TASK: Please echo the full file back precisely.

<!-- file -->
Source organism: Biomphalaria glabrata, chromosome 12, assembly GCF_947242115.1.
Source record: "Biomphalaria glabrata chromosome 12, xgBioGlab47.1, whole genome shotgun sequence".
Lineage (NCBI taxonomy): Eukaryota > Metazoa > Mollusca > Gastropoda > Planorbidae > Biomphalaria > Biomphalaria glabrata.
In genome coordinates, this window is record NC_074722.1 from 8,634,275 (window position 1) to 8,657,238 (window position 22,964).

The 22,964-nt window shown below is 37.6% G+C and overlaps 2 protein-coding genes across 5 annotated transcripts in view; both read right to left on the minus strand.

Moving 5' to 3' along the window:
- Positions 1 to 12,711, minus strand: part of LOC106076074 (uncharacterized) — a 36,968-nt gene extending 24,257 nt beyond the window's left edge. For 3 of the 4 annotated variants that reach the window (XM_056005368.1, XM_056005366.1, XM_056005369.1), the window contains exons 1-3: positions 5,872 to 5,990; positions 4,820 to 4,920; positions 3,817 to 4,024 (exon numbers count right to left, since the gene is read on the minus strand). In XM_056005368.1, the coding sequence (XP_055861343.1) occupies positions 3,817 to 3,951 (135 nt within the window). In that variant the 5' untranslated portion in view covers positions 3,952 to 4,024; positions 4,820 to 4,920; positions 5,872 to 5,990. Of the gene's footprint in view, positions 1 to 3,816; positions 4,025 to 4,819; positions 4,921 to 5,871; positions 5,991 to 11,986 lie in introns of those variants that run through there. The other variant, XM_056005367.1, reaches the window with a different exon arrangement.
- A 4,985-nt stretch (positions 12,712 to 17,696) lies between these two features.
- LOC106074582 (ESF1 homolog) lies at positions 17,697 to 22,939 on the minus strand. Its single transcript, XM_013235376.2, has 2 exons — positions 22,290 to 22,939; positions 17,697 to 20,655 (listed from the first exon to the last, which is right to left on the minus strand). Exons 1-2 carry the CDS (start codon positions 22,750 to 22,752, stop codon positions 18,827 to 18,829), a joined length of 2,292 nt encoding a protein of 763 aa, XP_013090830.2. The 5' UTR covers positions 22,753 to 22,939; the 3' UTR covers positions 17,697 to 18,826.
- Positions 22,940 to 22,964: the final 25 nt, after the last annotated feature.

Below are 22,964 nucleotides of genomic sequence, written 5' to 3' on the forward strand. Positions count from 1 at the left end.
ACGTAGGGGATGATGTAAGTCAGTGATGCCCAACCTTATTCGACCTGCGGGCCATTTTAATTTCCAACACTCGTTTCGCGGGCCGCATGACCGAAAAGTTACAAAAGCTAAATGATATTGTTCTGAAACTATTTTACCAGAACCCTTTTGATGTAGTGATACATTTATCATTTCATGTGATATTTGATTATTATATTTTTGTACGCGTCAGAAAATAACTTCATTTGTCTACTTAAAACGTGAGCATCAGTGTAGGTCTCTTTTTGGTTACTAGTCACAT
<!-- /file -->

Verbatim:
Source organism: Biomphalaria glabrata, chromosome 12, assembly GCF_947242115.1.
Source record: "Biomphalaria glabrata chromosome 12, xgBioGlab47.1, whole genome shotgun sequence".
Lineage (NCBI taxonomy): Eukaryota > Metazoa > Mollusca > Gastropoda > Planorbidae > Biomphalaria > Biomphalaria glabrata.
In genome coordinates, this window is record NC_074722.1 from 8,634,275 (window position 1) to 8,657,238 (window position 22,964).

The 22,964-nt window shown below is 37.6% G+C and overlaps 2 protein-coding genes across 5 annotated transcripts in view; both read right to left on the minus strand.

Moving 5' to 3' along the window:
- Positions 1 to 12,711, minus strand: part of LOC106076074 (uncharacterized) — a 36,968-nt gene extending 24,257 nt beyond the window's left edge. For 3 of the 4 annotated variants that reach the window (XM_056005368.1, XM_056005366.1, XM_056005369.1), the window contains exons 1-3: positions 5,872 to 5,990; positions 4,820 to 4,920; positions 3,817 to 4,024 (exon numbers count right to left, since the gene is read on the minus strand). In XM_056005368.1, the coding sequence (XP_055861343.1) occupies positions 3,817 to 3,951 (135 nt within the window). In that variant the 5' untranslated portion in view covers positions 3,952 to 4,024; positions 4,820 to 4,920; positions 5,872 to 5,990. Of the gene's footprint in view, positions 1 to 3,816; positions 4,025 to 4,819; positions 4,921 to 5,871; positions 5,991 to 11,986 lie in introns of those variants that run through there. The other variant, XM_056005367.1, reaches the window with a different exon arrangement.
- A 4,985-nt stretch (positions 12,712 to 17,696) lies between these two features.
- LOC106074582 (ESF1 homolog) lies at positions 17,697 to 22,939 on the minus strand. Its single transcript, XM_013235376.2, has 2 exons — positions 22,290 to 22,939; positions 17,697 to 20,655 (listed from the first exon to the last, which is right to left on the minus strand). Exons 1-2 carry the CDS (start codon positions 22,750 to 22,752, stop codon positions 18,827 to 18,829), a joined length of 2,292 nt encoding a protein of 763 aa, XP_013090830.2. The 5' UTR covers positions 22,753 to 22,939; the 3' UTR covers positions 17,697 to 18,826.
- Positions 22,940 to 22,964: the final 25 nt, after the last annotated feature.

Below are 22,964 nucleotides of genomic sequence, written 5' to 3' on the forward strand. Positions count from 1 at the left end.
ACGTAGGGGATGATGTAAGTCAGTGATGCCCAACCTTATTCGACCTGCGGGCCATTTTAATTTCCAACACTCGTTTCGCGGGCCGCATGACCGAAAAGTTACAAAAGCTAAATGATATTGTTCTGAAACTATTTTACCAGAACCCTTTTGATGTAGTGATACATTTATCATTTCATGTGATATTTGATTATTATATTTTTGTACGCGTCAGAAAATAACTTCATTTGTCTACTTAAAACGTGAGCATCAGTGTAGGTCTCTTTTTGGTTACTAGTCACAT